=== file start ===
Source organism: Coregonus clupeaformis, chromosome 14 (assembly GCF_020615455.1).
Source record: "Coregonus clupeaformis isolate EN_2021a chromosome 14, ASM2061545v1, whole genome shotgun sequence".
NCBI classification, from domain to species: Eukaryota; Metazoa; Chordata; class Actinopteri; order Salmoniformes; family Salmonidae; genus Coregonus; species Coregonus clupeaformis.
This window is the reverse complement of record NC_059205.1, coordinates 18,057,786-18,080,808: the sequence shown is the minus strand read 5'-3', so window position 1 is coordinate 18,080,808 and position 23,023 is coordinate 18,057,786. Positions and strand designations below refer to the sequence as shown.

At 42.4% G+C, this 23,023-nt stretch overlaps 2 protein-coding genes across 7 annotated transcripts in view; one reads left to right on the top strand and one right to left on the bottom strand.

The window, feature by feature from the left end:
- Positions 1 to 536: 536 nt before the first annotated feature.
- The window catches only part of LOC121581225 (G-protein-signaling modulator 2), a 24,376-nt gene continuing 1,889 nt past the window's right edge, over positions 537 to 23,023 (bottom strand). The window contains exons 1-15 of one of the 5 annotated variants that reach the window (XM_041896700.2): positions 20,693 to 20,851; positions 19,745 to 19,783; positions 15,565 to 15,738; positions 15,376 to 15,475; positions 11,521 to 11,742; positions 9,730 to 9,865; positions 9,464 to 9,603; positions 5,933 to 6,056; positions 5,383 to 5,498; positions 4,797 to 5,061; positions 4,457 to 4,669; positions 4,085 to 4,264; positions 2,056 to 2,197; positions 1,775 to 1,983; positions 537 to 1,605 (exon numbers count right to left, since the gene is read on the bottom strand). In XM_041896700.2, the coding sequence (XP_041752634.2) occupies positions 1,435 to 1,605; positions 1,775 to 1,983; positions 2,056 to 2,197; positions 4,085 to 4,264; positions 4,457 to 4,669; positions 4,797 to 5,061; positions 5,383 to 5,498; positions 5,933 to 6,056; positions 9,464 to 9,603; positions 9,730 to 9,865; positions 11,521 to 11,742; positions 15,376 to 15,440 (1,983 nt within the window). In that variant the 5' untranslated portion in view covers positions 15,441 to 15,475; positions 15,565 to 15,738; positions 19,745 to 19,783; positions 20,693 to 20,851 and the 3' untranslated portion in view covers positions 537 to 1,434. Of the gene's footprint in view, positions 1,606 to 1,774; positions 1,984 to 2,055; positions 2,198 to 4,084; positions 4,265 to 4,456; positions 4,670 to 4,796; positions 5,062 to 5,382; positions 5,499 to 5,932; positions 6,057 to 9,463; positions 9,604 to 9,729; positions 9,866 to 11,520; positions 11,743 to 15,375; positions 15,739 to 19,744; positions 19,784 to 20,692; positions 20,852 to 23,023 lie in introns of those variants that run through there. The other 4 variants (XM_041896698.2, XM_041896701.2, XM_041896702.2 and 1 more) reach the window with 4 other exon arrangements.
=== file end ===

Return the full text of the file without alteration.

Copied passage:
Source organism: Coregonus clupeaformis, chromosome 14 (assembly GCF_020615455.1).
Source record: "Coregonus clupeaformis isolate EN_2021a chromosome 14, ASM2061545v1, whole genome shotgun sequence".
NCBI classification, from domain to species: Eukaryota; Metazoa; Chordata; class Actinopteri; order Salmoniformes; family Salmonidae; genus Coregonus; species Coregonus clupeaformis.
This window is the reverse complement of record NC_059205.1, coordinates 18,057,786-18,080,808: the sequence shown is the minus strand read 5'-3', so window position 1 is coordinate 18,080,808 and position 23,023 is coordinate 18,057,786. Positions and strand designations below refer to the sequence as shown.

At 42.4% G+C, this 23,023-nt stretch overlaps 2 protein-coding genes across 7 annotated transcripts in view; one reads left to right on the top strand and one right to left on the bottom strand.

The window, feature by feature from the left end:
- Positions 1 to 536: 536 nt before the first annotated feature.
- The window catches only part of LOC121581225 (G-protein-signaling modulator 2), a 24,376-nt gene continuing 1,889 nt past the window's right edge, over positions 537 to 23,023 (bottom strand). The window contains exons 1-15 of one of the 5 annotated variants that reach the window (XM_041896700.2): positions 20,693 to 20,851; positions 19,745 to 19,783; positions 15,565 to 15,738; positions 15,376 to 15,475; positions 11,521 to 11,742; positions 9,730 to 9,865; positions 9,464 to 9,603; positions 5,933 to 6,056; positions 5,383 to 5,498; positions 4,797 to 5,061; positions 4,457 to 4,669; positions 4,085 to 4,264; positions 2,056 to 2,197; positions 1,775 to 1,983; positions 537 to 1,605 (exon numbers count right to left, since the gene is read on the bottom strand). In XM_041896700.2, the coding sequence (XP_041752634.2) occupies positions 1,435 to 1,605; positions 1,775 to 1,983; positions 2,056 to 2,197; positions 4,085 to 4,264; positions 4,457 to 4,669; positions 4,797 to 5,061; positions 5,383 to 5,498; positions 5,933 to 6,056; positions 9,464 to 9,603; positions 9,730 to 9,865; positions 11,521 to 11,742; positions 15,376 to 15,440 (1,983 nt within the window). In that variant the 5' untranslated portion in view covers positions 15,441 to 15,475; positions 15,565 to 15,738; positions 19,745 to 19,783; positions 20,693 to 20,851 and the 3' untranslated portion in view covers positions 537 to 1,434. Of the gene's footprint in view, positions 1,606 to 1,774; positions 1,984 to 2,055; positions 2,198 to 4,084; positions 4,265 to 4,456; positions 4,670 to 4,796; positions 5,062 to 5,382; positions 5,499 to 5,932; positions 6,057 to 9,463; positions 9,604 to 9,729; positions 9,866 to 11,520; positions 11,743 to 15,375; positions 15,739 to 19,744; positions 19,784 to 20,692; positions 20,852 to 23,023 lie in introns of those variants that run through there. The other 4 variants (XM_041896698.2, XM_041896701.2, XM_041896702.2 and 1 more) reach the window with 4 other exon arrangements.